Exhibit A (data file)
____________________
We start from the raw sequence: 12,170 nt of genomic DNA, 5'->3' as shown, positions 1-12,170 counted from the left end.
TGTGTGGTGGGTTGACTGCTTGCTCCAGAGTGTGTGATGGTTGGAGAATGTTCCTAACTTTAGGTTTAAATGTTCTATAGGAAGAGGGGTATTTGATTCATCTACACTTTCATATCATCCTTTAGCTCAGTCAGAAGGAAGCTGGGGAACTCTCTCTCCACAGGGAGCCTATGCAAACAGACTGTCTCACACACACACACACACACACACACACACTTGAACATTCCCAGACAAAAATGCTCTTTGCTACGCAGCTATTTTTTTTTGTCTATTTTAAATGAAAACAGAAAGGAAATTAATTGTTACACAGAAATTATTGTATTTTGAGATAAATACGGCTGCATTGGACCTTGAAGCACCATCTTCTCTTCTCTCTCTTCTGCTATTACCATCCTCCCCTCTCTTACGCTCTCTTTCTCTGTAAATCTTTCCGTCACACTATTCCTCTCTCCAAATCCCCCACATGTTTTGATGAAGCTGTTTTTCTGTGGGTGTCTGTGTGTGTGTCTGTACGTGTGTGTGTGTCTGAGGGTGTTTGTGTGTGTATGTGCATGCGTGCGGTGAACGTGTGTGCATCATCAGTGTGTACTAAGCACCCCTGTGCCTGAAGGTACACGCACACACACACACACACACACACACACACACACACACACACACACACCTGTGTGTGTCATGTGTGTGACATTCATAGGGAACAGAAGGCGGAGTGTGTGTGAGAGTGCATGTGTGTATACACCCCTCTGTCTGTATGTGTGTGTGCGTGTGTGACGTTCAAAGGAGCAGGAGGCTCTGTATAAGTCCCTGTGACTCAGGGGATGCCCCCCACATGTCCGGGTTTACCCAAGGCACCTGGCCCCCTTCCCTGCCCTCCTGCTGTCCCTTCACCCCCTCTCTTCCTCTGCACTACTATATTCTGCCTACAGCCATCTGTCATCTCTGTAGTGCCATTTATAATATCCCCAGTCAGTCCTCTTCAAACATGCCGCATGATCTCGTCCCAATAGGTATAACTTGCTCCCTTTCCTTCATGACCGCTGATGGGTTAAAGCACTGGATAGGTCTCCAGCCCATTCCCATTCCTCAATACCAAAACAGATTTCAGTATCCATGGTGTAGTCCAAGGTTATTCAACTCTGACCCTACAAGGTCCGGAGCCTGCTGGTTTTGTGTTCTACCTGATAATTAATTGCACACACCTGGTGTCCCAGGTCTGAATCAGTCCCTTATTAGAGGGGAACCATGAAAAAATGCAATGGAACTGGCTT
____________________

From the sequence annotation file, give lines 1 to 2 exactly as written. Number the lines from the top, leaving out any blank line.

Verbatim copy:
We start from the raw sequence: 12,170 nt of genomic DNA, 5'->3' as shown, positions 1-12,170 counted from the left end.
TGTGTGGTGGGTTGACTGCTTGCTCCAGAGTGTGTGATGGTTGGAGAATGTTCCTAACTTTAGGTTTAAATGTTCTATAGGAAGAGGGGTATTTGATTCATCTACACTTTCATATCATCCTTTAGCTCAGTCAGAAGGAAGCTGGGGAACTCTCTCTCCACAGGGAGCCTATGCAAACAGACTGTCTCACACACACACACACACACACACACACACTTGAACATTCCCAGACAAAAATGCTCTTTGCTACGCAGCTATTTTTTTTTGTCTATTTTAAATGAAAACAGAAAGGAAATTAATTGTTACACAGAAATTATTGTATTTTGAGATAAATACGGCTGCATTGGACCTTGAAGCACCATCTTCTCTTCTCTCTCTTCTGCTATTACCATCCTCCCCTCTCTTACGCTCTCTTTCTCTGTAAATCTTTCCGTCACACTATTCCTCTCTCCAAATCCCCCACATGTTTTGATGAAGCTGTTTTTCTGTGGGTGTCTGTGTGTGTGTCTGTACGTGTGTGTGTGTCTGAGGGTGTTTGTGTGTGTATGTGCATGCGTGCGGTGAACGTGTGTGCATCATCAGTGTGTACTAAGCACCCCTGTGCCTGAAGGTACACGCACACACACACACACACACACACACACACACACACACACACACACACCTGTGTGTGTCATGTGTGTGACATTCATAGGGAACAGAAGGCGGAGTGTGTGTGAGAGTGCATGTGTGTATACACCCCTCTGTCTGTATGTGTGTGTGCGTGTGTGACGTTCAAAGGAGCAGGAGGCTCTGTATAAGTCCCTGTGACTCAGGGGATGCCCCCCACATGTCCGGGTTTACCCAAGGCACCTGGCCCCCTTCCCTGCCCTCCTGCTGTCCCTTCACCCCCTCTCTTCCTCTGCACTACTATATTCTGCCTACAGCCATCTGTCATCTCTGTAGTGCCATTTATAATATCCCCAGTCAGTCCTCTTCAAACATGCCGCATGATCTCGTCCCAATAGGTATAACTTGCTCCCTTTCCTTCATGACCGCTGATGGGTTAAAGCACTGGATAGGTCTCCAGCCCATTCCCATTCCTCAATACCAAAACAGATTTCAGTATCCATGGTGTAGTCCAAGGTTATTCAACTCTGACCCTACAAGGTCCGGAGCCTGCTGGTTTTGTGTTCTACCTGATAATTAATTGCACACACCTGGTGTCCCAGGTCTGAATCAGTCCCTTATTAGAGGGGAACCATGAAAAAATGCAATGGAACTGGCTT